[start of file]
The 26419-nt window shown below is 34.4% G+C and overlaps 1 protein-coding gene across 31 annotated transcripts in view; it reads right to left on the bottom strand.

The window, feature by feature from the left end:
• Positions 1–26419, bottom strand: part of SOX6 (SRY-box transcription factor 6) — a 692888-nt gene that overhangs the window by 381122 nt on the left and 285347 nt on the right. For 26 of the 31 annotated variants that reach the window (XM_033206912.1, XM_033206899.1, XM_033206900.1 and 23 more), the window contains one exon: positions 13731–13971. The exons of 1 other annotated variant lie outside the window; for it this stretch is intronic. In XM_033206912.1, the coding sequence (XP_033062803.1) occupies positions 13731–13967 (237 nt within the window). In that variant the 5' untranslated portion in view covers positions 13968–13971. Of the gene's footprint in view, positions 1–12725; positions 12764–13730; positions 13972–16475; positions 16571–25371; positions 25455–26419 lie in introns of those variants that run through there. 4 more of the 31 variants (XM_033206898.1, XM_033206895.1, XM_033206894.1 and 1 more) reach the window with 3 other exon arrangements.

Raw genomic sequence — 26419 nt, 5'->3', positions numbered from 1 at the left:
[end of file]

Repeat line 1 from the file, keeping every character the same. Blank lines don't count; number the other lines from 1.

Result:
The 26419-nt window shown below is 34.4% G+C and overlaps 1 protein-coding gene across 31 annotated transcripts in view; it reads right to left on the bottom strand.